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Re: Adding vocals to a recording questions? 2017/07/21 01:00:14 (permalink) ☄ Helpfulby jude77 2017/07/25 18:00:00
Doesn't matter what it is, if at all possible track everything before mixing. Fitting a new part in and arranging and mixing it at the same time as everything else is much easier than taking a stereo mixdown then trying to create the sonic space to fit another part in afterwards.

This is doubly so if the new part is going to be a focal point of the arrangement - a key riff, solo, vocal, whatever.

In the old days of four and eight track it was common to do partial mixes of what had been tracked so far then record that to monop or stereo tape so some of the limited number of tape tracks could then be reused for more new stuff, which in turn got mixed and bounced. One of the greatest advantages of DAWs is that we don't have to do that any more.

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Re: Adding vocals to a recording questions? 2017/07/21 19:06:32 (permalink)
Ok, so I did precisely what you're asking about, albeit because I had little choice after losing my DAW in a robbery and only had the music mixed down to a wave on a CD.  
And it will never sound right.  I can tell from listening the vocals were recorded apart from the music.  It just didn't "blend" like it does when mixing vocals like any other track right along with the rest of the tracks. 
Now, technically, I suspect it's because the music track's compression and mix down treatment is independent of the new vocal track which isn't sync'd with its processing dynamics.  Or maybe it's something else...I don't know.  But it's noticeable, to me.  
I would not do it by design.  Just my two cents.   

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Re: Adding vocals to a recording questions? 2017/07/21 19:30:29 (permalink)
I mean, why not create a perfect musical mix and export it with the best sound and then re-import it back into your daw and then add vocals rather than having the vocals fight for space in the grand scheme of things where the world of sound goes?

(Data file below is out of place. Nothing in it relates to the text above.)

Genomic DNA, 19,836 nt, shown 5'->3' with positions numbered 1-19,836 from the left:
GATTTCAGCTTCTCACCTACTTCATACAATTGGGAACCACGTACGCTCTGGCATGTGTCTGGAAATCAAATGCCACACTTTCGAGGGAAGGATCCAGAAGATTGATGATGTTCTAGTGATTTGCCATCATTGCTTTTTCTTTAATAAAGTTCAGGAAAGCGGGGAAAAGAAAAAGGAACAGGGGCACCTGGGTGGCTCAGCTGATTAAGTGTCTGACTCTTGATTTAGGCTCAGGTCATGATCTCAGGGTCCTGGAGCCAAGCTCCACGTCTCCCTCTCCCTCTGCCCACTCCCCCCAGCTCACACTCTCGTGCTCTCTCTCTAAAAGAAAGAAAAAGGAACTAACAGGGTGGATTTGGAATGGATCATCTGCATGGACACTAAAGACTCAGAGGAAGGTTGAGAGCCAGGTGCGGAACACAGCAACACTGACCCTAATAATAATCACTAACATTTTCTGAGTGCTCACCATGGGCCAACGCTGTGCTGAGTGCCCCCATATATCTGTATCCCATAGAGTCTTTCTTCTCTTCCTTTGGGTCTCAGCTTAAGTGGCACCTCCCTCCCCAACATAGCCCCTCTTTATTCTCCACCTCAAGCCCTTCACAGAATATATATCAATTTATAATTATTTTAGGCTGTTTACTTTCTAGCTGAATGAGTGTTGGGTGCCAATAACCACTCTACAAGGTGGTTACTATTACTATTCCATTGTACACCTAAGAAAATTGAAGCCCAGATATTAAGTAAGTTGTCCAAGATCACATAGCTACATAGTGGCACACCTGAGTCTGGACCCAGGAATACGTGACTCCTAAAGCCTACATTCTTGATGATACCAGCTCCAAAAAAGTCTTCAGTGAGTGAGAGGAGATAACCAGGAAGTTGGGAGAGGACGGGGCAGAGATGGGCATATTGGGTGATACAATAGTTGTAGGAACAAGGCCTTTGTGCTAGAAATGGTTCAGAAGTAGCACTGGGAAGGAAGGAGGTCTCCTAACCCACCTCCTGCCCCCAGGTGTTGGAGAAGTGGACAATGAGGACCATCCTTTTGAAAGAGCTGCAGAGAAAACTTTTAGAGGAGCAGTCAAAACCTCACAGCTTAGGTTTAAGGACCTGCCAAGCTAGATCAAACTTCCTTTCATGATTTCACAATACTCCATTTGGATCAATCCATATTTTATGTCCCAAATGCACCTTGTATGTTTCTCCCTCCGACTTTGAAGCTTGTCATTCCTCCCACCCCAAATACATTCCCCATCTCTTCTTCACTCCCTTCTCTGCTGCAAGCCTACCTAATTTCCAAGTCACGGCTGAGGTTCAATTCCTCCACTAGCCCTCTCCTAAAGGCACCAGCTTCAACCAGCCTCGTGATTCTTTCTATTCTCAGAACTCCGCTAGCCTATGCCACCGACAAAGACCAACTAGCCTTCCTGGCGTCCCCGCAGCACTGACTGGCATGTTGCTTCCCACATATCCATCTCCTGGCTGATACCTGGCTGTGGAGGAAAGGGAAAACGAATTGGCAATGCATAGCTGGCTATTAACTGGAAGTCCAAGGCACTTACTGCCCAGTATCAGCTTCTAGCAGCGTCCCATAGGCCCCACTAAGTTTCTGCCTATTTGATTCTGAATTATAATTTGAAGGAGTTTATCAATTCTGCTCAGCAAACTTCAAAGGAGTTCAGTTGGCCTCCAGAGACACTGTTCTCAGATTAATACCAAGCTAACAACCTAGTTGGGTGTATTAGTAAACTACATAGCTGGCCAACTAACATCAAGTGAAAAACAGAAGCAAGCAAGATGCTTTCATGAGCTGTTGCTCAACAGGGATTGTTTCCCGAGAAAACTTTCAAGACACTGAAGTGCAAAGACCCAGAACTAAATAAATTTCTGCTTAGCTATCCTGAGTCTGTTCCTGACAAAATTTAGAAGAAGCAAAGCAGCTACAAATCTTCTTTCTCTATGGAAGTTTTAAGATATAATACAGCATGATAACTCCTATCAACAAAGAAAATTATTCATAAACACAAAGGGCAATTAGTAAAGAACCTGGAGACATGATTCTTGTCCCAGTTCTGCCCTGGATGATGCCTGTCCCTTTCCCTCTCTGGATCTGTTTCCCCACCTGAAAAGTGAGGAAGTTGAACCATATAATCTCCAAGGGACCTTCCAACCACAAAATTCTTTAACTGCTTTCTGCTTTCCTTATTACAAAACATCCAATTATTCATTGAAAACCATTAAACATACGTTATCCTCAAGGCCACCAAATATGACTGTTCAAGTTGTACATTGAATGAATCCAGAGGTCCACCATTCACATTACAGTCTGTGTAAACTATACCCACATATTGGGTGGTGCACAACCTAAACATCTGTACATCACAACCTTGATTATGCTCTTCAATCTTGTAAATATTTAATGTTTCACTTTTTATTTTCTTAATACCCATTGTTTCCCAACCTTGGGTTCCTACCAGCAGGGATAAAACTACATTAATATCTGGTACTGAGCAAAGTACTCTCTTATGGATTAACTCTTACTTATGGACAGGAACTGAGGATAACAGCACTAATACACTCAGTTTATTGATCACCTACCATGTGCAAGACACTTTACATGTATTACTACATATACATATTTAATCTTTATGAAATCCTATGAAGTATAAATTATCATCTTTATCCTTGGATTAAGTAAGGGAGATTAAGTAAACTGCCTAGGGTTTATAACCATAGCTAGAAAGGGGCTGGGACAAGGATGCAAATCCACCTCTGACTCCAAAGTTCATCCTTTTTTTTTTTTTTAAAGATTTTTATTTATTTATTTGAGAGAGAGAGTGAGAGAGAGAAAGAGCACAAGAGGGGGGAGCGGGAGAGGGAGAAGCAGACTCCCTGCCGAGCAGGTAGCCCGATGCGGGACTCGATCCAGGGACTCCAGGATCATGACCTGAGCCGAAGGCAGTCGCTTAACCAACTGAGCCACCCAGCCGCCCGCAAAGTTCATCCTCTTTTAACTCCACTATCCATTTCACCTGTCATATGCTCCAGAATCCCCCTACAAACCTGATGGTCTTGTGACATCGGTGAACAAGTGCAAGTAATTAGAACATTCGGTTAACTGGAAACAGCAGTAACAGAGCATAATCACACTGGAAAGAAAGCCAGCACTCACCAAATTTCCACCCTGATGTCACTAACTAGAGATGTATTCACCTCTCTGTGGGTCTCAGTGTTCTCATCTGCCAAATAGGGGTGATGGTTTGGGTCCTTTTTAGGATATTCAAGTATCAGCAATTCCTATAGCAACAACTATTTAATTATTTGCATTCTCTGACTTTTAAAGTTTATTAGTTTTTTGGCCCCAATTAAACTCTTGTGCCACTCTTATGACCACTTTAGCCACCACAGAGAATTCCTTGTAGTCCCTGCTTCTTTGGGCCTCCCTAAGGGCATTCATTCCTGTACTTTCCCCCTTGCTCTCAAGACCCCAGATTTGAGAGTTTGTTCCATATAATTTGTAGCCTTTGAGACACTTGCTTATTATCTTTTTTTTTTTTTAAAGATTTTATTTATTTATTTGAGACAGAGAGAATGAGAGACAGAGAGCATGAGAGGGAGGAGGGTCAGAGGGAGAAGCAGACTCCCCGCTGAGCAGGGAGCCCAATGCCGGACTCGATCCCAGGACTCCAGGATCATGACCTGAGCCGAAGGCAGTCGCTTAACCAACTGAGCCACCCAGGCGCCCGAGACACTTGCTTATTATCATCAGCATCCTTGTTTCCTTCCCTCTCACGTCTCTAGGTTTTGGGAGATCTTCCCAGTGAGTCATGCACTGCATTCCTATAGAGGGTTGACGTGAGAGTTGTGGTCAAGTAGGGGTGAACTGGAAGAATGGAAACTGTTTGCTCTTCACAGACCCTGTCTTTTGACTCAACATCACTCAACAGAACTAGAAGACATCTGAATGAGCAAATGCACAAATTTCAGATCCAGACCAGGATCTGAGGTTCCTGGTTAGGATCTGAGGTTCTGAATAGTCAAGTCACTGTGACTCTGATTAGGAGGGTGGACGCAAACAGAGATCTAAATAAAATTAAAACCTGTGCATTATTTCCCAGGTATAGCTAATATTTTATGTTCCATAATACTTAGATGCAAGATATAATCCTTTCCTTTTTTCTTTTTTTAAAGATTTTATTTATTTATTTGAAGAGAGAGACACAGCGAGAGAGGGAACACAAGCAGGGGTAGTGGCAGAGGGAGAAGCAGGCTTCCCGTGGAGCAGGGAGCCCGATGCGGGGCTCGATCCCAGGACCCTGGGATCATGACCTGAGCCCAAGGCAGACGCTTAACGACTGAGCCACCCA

Absolutely not. You have to think of the vocal as not only part of the whole, but the main focus of it. There's no way you can even start to mix a song without having the lead vocal already there.


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Re: Adding vocals to a recording questions? 2017/07/21 19:55:02 (permalink)
Sure, you can do that. Lots of people do.
For example, you might be involved in a collaboration with others, where you're tasked with adding the vocal to a more-or-less finished mix. Another common scenario is mixing to stems, where a mastering engineer is given two to four submixes, with the vocals being their own stem. You might want to add your own vocal to a karaoke mix.
I myself sometimes finish the instrumental portion and mix it down to a bus even before recording any vocals. It's not my preferred method, but sometimes I'm waiting for inspiration to write song lyrics or for a vocalist to come by. 
So yeh, you can do that, and you won't be blazing a new trail in doing so. There are caveats, however.
Remember that a mix is the sum of many components working together, each reinforcing some parts but staying out of the way of others. The vocal may be the main focus of a song, but it's still just one piece of the jigsaw puzzle that has to play nice with all the other pieces. That's really hard to achieve when you're assembling a puzzle consisting of just two pieces: the complete instrument mix and the vocal track(s). There will always bit an oil and water kind of effect, where the vocal seems to float on the mix and not be part of it.